I think about the giant fish we did catch and a handful of days when we felt like the world’s greatest anglers. I think about my first walleye tournament, and I think about the satisfaction of my first victory.

More and more, however, I find myself thinking about what so many people are missing, and especially today’s youth. The number of young anglers today is declining, and it’s up to those of us with a passion for the sport to help reverse that trend.

There are many reasons for the declining number of anglers. Today’s kids are more wrapped up in television and video than ever. Many are into year-round sports programs. Far too many are into less desireable and even dangerous activities, as well.

Adult lives are busier than ever, too. A growing number of families don’t make the time for family activities. Today’s fuel prices may be a factor, too, when considering fishing vacations.

It doesn’t have to be that way.

Opportunities to fish are everywhere. It’s simply a matter of taking advantage of them. It doesn’t have to be time-consuming or expensive. In fact, June is a month when many states offer free fishing weekends when license requirements are waived, the weather is beautiful and most species of fish are accessible and cooperative.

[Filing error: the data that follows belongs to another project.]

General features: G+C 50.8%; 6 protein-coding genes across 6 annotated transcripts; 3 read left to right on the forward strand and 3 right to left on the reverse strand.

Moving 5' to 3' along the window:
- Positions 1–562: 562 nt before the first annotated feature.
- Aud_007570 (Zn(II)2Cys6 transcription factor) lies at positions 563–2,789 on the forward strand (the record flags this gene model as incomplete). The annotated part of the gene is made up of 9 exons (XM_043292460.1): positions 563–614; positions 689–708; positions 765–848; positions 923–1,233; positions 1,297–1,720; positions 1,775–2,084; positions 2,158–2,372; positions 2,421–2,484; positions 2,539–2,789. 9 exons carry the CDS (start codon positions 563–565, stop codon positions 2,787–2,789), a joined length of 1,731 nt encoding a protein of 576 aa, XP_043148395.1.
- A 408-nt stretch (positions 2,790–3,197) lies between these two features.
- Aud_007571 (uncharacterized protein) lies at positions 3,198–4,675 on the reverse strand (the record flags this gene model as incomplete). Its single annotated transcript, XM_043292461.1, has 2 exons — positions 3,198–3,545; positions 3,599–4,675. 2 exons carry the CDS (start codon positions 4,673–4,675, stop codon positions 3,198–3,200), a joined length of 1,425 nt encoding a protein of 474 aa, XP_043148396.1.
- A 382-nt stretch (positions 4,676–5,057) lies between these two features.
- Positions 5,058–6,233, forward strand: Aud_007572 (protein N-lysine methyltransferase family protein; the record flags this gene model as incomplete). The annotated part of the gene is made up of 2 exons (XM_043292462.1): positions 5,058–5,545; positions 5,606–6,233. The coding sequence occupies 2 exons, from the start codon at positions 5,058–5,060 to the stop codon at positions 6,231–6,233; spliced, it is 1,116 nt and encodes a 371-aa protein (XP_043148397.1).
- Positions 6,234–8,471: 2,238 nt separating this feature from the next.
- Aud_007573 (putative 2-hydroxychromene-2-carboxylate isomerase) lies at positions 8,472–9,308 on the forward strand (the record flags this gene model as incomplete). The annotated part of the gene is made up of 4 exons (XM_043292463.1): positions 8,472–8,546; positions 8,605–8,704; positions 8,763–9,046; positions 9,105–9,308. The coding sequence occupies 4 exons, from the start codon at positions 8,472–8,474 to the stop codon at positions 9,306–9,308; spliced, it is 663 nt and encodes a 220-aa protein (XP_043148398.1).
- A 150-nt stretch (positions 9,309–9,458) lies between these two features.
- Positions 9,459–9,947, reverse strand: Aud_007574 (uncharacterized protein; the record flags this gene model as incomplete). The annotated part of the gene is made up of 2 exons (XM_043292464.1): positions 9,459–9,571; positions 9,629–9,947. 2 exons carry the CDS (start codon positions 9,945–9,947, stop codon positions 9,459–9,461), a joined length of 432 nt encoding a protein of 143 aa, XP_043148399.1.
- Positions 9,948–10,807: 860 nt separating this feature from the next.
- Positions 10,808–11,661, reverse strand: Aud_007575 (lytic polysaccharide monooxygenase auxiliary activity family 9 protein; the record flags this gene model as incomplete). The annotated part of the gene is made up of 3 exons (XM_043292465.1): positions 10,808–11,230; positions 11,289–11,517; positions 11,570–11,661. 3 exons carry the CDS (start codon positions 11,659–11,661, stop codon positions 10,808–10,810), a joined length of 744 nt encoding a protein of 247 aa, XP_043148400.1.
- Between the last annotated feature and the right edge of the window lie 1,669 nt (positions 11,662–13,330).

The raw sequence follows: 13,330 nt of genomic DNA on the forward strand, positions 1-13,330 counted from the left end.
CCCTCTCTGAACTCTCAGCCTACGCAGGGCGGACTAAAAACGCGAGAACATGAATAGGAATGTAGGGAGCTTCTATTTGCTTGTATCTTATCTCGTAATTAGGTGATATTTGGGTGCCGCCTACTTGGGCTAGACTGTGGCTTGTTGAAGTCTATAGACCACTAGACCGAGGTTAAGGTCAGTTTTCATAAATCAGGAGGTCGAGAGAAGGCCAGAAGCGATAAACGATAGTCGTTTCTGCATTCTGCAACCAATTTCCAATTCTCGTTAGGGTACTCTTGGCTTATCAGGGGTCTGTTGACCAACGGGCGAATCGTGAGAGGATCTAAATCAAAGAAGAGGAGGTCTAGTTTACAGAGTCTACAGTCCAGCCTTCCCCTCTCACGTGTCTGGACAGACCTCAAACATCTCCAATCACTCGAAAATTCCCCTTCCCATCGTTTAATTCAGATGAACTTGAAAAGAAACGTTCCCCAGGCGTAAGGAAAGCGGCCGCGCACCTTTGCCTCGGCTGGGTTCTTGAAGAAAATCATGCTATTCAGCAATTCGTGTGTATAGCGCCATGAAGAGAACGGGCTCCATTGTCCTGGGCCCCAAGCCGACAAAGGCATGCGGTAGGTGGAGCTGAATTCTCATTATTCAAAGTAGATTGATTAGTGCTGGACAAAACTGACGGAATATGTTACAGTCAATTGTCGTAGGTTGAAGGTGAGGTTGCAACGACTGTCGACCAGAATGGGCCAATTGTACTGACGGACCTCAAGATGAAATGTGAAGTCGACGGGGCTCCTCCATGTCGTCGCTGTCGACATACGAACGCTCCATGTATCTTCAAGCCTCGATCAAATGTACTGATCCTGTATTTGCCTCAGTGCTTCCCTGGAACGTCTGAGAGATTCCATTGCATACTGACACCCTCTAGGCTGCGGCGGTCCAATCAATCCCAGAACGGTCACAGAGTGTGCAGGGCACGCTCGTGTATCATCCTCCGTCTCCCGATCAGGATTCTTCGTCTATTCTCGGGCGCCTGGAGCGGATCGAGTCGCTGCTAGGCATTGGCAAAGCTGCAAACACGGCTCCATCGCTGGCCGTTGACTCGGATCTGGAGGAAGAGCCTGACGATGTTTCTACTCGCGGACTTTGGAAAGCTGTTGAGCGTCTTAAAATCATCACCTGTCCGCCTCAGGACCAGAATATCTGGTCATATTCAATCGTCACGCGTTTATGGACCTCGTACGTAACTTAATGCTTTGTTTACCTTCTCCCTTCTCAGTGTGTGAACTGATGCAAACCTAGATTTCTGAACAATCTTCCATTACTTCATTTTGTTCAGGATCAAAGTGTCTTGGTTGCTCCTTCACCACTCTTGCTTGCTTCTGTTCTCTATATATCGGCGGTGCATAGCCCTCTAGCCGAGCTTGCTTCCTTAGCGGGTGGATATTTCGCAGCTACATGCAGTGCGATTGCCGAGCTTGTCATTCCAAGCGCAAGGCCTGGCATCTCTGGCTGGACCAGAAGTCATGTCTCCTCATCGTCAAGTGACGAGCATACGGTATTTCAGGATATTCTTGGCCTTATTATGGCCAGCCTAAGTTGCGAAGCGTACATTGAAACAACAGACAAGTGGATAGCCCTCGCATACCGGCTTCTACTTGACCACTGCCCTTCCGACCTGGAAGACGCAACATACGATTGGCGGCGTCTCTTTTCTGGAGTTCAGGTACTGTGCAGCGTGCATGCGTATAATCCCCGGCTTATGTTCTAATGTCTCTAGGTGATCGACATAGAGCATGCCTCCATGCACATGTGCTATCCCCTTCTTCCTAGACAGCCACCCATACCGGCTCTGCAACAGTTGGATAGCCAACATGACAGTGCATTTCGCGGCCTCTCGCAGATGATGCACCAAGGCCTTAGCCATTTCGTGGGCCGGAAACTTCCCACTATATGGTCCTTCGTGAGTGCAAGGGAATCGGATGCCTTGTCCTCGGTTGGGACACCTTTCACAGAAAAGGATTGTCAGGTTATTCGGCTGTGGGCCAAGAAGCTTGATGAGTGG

If you are new to the sport, take a basic approach. Complicated and expensive tackle isn’t required. The idea is to get out and enjoy the outdoors and the tug of a fish on your line or that of a child, parent or grandparent.

For a few bucks, you can purchase a Zebco Quantum rod and reel combination that will put a smile on the face of almost any youngster. Add a few hooks, bobbers, split shot and bait, and you are set up to catch everything from panfish to bass, catfish and perhaps even walleye.

Pick a destination that is easily accessible from shore, and one that is loaded with fish. When the kids choose to stop fishing, it’s important that it’s because they’re tired of catch fish, not because they’re bored. Teach them how to cast, how to tie knots, how to identify fish and how different species prefer different habitat and food.